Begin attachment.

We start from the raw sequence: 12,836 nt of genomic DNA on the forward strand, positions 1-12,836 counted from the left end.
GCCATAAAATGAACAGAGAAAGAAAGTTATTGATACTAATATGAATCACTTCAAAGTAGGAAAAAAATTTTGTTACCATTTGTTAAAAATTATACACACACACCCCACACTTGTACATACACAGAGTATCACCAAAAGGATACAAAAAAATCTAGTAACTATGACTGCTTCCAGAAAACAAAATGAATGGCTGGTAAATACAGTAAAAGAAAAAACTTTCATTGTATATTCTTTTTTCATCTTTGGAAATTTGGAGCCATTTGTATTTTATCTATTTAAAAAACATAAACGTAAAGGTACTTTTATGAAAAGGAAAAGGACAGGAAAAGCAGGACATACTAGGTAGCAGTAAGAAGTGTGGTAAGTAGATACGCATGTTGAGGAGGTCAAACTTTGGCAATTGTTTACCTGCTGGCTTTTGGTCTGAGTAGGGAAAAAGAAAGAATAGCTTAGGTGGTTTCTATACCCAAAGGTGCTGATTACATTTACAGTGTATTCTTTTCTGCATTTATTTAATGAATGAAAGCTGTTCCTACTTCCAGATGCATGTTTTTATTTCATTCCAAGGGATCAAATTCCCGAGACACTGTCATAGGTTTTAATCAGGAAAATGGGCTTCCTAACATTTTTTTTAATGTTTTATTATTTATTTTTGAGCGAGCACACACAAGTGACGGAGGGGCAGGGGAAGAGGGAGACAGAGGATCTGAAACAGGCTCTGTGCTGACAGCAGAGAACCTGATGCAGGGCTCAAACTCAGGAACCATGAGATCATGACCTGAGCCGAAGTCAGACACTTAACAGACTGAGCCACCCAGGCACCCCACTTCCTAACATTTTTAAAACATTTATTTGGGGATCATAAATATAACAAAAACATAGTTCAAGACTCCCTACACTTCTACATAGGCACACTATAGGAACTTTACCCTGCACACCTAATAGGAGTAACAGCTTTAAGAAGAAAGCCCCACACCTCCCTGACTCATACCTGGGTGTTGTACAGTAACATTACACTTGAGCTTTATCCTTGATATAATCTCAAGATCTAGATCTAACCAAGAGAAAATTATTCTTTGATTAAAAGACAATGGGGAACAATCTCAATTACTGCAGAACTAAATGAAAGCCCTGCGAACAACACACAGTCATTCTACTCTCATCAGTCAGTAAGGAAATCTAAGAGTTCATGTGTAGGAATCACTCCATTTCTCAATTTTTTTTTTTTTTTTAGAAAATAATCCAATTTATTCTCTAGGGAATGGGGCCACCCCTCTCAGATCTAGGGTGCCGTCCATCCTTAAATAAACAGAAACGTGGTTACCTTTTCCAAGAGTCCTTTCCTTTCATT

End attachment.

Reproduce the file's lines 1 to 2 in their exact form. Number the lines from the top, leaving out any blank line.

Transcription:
We start from the raw sequence: 12,836 nt of genomic DNA on the forward strand, positions 1-12,836 counted from the left end.
GCCATAAAATGAACAGAGAAAGAAAGTTATTGATACTAATATGAATCACTTCAAAGTAGGAAAAAAATTTTGTTACCATTTGTTAAAAATTATACACACACACCCCACACTTGTACATACACAGAGTATCACCAAAAGGATACAAAAAAATCTAGTAACTATGACTGCTTCCAGAAAACAAAATGAATGGCTGGTAAATACAGTAAAAGAAAAAACTTTCATTGTATATTCTTTTTTCATCTTTGGAAATTTGGAGCCATTTGTATTTTATCTATTTAAAAAACATAAACGTAAAGGTACTTTTATGAAAAGGAAAAGGACAGGAAAAGCAGGACATACTAGGTAGCAGTAAGAAGTGTGGTAAGTAGATACGCATGTTGAGGAGGTCAAACTTTGGCAATTGTTTACCTGCTGGCTTTTGGTCTGAGTAGGGAAAAAGAAAGAATAGCTTAGGTGGTTTCTATACCCAAAGGTGCTGATTACATTTACAGTGTATTCTTTTCTGCATTTATTTAATGAATGAAAGCTGTTCCTACTTCCAGATGCATGTTTTTATTTCATTCCAAGGGATCAAATTCCCGAGACACTGTCATAGGTTTTAATCAGGAAAATGGGCTTCCTAACATTTTTTTTAATGTTTTATTATTTATTTTTGAGCGAGCACACACAAGTGACGGAGGGGCAGGGGAAGAGGGAGACAGAGGATCTGAAACAGGCTCTGTGCTGACAGCAGAGAACCTGATGCAGGGCTCAAACTCAGGAACCATGAGATCATGACCTGAGCCGAAGTCAGACACTTAACAGACTGAGCCACCCAGGCACCCCACTTCCTAACATTTTTAAAACATTTATTTGGGGATCATAAATATAACAAAAACATAGTTCAAGACTCCCTACACTTCTACATAGGCACACTATAGGAACTTTACCCTGCACACCTAATAGGAGTAACAGCTTTAAGAAGAAAGCCCCACACCTCCCTGACTCATACCTGGGTGTTGTACAGTAACATTACACTTGAGCTTTATCCTTGATATAATCTCAAGATCTAGATCTAACCAAGAGAAAATTATTCTTTGATTAAAAGACAATGGGGAACAATCTCAATTACTGCAGAACTAAATGAAAGCCCTGCGAACAACACACAGTCATTCTACTCTCATCAGTCAGTAAGGAAATCTAAGAGTTCATGTGTAGGAATCACTCCATTTCTCAATTTTTTTTTTTTTTTTAGAAAATAATCCAATTTATTCTCTAGGGAATGGGGCCACCCCTCTCAGATCTAGGGTGCCGTCCATCCTTAAATAAACAGAAACGTGGTTACCTTTTCCAAGAGTCCTTTCCTTTCATT